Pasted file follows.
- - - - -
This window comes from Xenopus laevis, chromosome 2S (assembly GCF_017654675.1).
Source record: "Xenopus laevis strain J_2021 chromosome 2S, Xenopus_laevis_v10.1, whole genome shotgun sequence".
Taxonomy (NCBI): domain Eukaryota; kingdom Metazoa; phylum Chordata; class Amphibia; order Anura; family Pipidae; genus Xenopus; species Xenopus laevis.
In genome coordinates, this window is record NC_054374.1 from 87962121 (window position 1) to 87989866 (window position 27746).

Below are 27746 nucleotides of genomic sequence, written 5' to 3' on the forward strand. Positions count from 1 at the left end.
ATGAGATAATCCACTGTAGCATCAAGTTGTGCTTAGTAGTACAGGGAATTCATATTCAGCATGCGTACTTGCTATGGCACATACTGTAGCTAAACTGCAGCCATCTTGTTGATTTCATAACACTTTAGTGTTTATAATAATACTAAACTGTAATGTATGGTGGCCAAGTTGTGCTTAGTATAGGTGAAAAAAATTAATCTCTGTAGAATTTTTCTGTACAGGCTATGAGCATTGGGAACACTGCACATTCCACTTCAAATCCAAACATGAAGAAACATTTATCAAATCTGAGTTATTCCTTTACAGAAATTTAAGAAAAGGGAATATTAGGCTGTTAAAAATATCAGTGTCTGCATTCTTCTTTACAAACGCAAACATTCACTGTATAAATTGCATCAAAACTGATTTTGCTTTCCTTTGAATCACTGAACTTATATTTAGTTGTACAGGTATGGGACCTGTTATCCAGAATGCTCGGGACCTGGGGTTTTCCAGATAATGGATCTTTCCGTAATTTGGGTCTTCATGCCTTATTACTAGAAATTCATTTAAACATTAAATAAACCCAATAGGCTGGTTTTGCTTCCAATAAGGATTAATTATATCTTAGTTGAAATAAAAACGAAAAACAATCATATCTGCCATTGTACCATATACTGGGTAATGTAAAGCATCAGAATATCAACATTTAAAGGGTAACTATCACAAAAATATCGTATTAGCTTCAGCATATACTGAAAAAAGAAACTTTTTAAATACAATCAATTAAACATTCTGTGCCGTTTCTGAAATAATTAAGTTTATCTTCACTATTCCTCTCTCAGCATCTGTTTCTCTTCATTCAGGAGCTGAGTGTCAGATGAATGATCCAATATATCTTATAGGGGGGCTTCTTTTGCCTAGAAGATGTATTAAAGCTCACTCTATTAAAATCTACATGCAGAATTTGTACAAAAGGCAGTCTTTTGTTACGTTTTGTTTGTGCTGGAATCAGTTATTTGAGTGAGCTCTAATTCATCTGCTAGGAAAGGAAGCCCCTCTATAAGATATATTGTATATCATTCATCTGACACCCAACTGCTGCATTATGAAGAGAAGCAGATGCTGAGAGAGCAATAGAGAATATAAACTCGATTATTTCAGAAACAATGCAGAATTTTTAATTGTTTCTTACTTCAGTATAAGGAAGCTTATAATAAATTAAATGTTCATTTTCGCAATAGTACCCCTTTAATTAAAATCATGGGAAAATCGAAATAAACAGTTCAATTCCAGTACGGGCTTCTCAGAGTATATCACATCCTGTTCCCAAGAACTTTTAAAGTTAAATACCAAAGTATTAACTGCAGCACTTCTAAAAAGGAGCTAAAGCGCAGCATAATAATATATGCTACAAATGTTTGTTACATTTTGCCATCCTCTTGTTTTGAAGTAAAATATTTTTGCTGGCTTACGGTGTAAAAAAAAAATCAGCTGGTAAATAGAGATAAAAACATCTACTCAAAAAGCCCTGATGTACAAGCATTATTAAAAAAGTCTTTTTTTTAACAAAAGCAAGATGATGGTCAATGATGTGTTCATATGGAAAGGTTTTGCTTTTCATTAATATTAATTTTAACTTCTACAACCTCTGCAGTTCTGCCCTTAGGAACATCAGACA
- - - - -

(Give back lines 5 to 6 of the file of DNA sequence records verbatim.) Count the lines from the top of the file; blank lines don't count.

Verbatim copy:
Below are 27746 nucleotides of genomic sequence, written 5' to 3' on the forward strand. Positions count from 1 at the left end.
ATGAGATAATCCACTGTAGCATCAAGTTGTGCTTAGTAGTACAGGGAATTCATATTCAGCATGCGTACTTGCTATGGCACATACTGTAGCTAAACTGCAGCCATCTTGTTGATTTCATAACACTTTAGTGTTTATAATAATACTAAACTGTAATGTATGGTGGCCAAGTTGTGCTTAGTATAGGTGAAAAAAATTAATCTCTGTAGAATTTTTCTGTACAGGCTATGAGCATTGGGAACACTGCACATTCCACTTCAAATCCAAACATGAAGAAACATTTATCAAATCTGAGTTATTCCTTTACAGAAATTTAAGAAAAGGGAATATTAGGCTGTTAAAAATATCAGTGTCTGCATTCTTCTTTACAAACGCAAACATTCACTGTATAAATTGCATCAAAACTGATTTTGCTTTCCTTTGAATCACTGAACTTATATTTAGTTGTACAGGTATGGGACCTGTTATCCAGAATGCTCGGGACCTGGGGTTTTCCAGATAATGGATCTTTCCGTAATTTGGGTCTTCATGCCTTATTACTAGAAATTCATTTAAACATTAAATAAACCCAATAGGCTGGTTTTGCTTCCAATAAGGATTAATTATATCTTAGTTGAAATAAAAACGAAAAACAATCATATCTGCCATTGTACCATATACTGGGTAATGTAAAGCATCAGAATATCAACATTTAAAGGGTAACTATCACAAAAATATCGTATTAGCTTCAGCATATACTGAAAAAAGAAACTTTTTAAATACAATCAATTAAACATTCTGTGCCGTTTCTGAAATAATTAAGTTTATCTTCACTATTCCTCTCTCAGCATCTGTTTCTCTTCATTCAGGAGCTGAGTGTCAGATGAATGATCCAATATATCTTATAGGGGGGCTTCTTTTGCCTAGAAGATGTATTAAAGCTCACTCTATTAAAATCTACATGCAGAATTTGTACAAAAGGCAGTCTTTTGTTACGTTTTGTTTGTGCTGGAATCAGTTATTTGAGTGAGCTCTAATTCATCTGCTAGGAAAGGAAGCCCCTCTATAAGATATATTGTATATCATTCATCTGACACCCAACTGCTGCATTATGAAGAGAAGCAGATGCTGAGAGAGCAATAGAGAATATAAACTCGATTATTTCAGAAACAATGCAGAATTTTTAATTGTTTCTTACTTCAGTATAAGGAAGCTTATAATAAATTAAATGTTCATTTTCGCAATAGTACCCCTTTAATTAAAATCATGGGAAAATCGAAATAAACAGTTCAATTCCAGTACGGGCTTCTCAGAGTATATCACATCCTGTTCCCAAGAACTTTTAAAGTTAAATACCAAAGTATTAACTGCAGCACTTCTAAAAAGGAGCTAAAGCGCAGCATAATAATATATGCTACAAATGTTTGTTACATTTTGCCATCCTCTTGTTTTGAAGTAAAATATTTTTGCTGGCTTACGGTGTAAAAAAAAAATCAGCTGGTAAATAGAGATAAAAACATCTACTCAAAAAGCCCTGATGTACAAGCATTATTAAAAAAGTCTTTTTTTTAACAAAAGCAAGATGATGGTCAATGATGTGTTCATATGGAAAGGTTTTGCTTTTCATTAATATTAATTTTAACTTCTACAACCTCTGCAGTTCTGCCCTTAGGAACATCAGACA